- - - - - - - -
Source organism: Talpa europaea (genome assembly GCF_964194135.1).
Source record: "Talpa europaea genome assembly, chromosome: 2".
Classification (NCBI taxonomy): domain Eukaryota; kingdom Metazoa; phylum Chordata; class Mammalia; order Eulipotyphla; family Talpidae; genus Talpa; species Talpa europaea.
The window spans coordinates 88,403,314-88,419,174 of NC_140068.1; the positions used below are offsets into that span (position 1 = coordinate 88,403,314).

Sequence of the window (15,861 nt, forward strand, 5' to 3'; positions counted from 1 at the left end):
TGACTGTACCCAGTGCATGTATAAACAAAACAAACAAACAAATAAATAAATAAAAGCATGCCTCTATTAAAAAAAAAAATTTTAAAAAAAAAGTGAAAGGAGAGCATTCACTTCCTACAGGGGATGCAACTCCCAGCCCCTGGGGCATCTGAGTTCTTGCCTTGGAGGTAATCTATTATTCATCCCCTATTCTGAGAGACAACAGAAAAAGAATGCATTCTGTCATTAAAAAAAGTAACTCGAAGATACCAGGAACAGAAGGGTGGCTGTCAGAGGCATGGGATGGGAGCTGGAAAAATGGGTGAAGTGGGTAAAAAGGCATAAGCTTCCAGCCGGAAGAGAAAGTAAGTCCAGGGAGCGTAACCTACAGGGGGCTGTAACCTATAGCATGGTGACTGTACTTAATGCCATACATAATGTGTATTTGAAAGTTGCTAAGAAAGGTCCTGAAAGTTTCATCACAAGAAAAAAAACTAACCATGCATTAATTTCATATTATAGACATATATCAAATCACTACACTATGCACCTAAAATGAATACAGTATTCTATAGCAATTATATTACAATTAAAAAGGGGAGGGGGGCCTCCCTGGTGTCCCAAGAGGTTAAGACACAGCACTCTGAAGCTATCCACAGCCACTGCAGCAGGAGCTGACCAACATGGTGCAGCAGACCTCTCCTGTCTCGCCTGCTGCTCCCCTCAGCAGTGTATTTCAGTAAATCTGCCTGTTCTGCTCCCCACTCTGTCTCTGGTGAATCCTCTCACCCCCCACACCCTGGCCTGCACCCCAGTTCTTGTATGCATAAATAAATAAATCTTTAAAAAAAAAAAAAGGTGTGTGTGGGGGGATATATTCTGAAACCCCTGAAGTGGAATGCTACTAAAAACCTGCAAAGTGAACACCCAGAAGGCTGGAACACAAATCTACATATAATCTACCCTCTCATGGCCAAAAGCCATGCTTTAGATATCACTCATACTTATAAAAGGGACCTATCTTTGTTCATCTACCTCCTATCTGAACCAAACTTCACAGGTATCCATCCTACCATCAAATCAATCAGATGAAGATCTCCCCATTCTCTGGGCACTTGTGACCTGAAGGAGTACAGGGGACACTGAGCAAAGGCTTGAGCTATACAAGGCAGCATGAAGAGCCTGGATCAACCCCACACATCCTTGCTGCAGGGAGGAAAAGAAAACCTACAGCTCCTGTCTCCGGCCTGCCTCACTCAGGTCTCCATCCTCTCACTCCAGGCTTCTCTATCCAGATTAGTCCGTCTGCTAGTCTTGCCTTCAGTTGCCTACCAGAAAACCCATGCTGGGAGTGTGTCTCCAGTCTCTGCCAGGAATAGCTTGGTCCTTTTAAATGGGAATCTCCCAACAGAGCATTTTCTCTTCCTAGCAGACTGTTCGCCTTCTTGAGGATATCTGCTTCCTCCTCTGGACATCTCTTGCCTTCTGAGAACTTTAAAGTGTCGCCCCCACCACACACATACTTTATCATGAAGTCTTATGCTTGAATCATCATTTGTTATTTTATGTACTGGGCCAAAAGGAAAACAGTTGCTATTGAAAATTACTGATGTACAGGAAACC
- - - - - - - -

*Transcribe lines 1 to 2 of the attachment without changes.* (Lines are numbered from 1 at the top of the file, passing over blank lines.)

Source organism: Talpa europaea (genome assembly GCF_964194135.1).
Source record: "Talpa europaea genome assembly, chromosome: 2".